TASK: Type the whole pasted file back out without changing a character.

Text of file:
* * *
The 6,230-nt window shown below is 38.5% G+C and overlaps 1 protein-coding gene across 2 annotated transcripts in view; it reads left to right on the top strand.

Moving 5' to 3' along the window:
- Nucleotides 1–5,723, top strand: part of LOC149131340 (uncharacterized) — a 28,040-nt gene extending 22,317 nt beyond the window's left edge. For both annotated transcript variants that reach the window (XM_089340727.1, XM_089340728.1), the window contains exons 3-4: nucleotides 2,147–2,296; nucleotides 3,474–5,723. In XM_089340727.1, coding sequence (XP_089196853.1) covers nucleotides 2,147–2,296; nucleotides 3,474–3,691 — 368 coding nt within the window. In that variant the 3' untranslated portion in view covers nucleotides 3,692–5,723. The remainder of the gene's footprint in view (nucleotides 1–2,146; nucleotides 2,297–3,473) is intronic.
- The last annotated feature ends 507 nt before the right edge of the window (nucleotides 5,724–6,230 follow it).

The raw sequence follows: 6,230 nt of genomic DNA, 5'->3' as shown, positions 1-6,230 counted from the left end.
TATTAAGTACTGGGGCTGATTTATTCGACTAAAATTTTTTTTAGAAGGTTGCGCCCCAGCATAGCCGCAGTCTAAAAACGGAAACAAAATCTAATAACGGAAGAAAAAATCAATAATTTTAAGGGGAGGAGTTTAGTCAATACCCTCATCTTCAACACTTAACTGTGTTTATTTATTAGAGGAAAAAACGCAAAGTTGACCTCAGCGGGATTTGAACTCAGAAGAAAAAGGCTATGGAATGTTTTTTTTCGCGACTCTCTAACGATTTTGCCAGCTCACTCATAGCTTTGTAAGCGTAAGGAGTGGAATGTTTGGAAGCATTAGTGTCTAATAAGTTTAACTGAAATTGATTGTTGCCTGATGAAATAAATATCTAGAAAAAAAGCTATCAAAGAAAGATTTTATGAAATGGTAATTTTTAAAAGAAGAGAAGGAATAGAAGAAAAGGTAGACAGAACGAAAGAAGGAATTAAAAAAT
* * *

The 6,230-nt window shown below is 38.5% G+C and overlaps 1 protein-coding gene across 2 annotated transcripts in view; it reads left to right on the top strand.

Moving 5' to 3' along the window:
- Nucleotides 1–5,723, top strand: part of LOC149131340 (uncharacterized) — a 28,040-nt gene extending 22,317 nt beyond the window's left edge. For both annotated transcript variants that reach the window (XM_089340727.1, XM_089340728.1), the window contains exons 3-4: nucleotides 2,147–2,296; nucleotides 3,474–5,723. In XM_089340727.1, coding sequence (XP_089196853.1) covers nucleotides 2,147–2,296; nucleotides 3,474–3,691 — 368 coding nt within the window. In that variant the 3' untranslated portion in view covers nucleotides 3,692–5,723. The remainder of the gene's footprint in view (nucleotides 1–2,146; nucleotides 2,297–3,473) is intronic.
- The last annotated feature ends 507 nt before the right edge of the window (nucleotides 5,724–6,230 follow it).

The raw sequence follows: 6,230 nt of genomic DNA, 5'->3' as shown, positions 1-6,230 counted from the left end.
TATTAAGTACTGGGGCTGATTTATTCGACTAAAATTTTTTTTAGAAGGTTGCGCCCCAGCATAGCCGCAGTCTAAAAACGGAAACAAAATCTAATAACGGAAGAAAAAATCAATAATTTTAAGGGGAGGAGTTTAGTCAATACCCTCATCTTCAACACTTAACTGTGTTTATTTATTAGAGGAAAAAACGCAAAGTTGACCTCAGCGGGATTTGAACTCAGAAGAAAAAGGCTATGGAATGTTTTTTTTCGCGACTCTCTAACGATTTTGCCAGCTCACTCATAGCTTTGTAAGCGTAAGGAGTGGAATGTTTGGAAGCATTAGTGTCTAATAAGTTTAACTGAAATTGATTGTTGCCTGATGAAATAAATATCTAGAAAAAAAGCTATCAAAGAAAGATTTTATGAAATGGTAATTTTTAAAAGAAGAGAAGGAATAGAAGAAAAGGTAGACAGAACGAAAGAAGGAATTAAAAAAT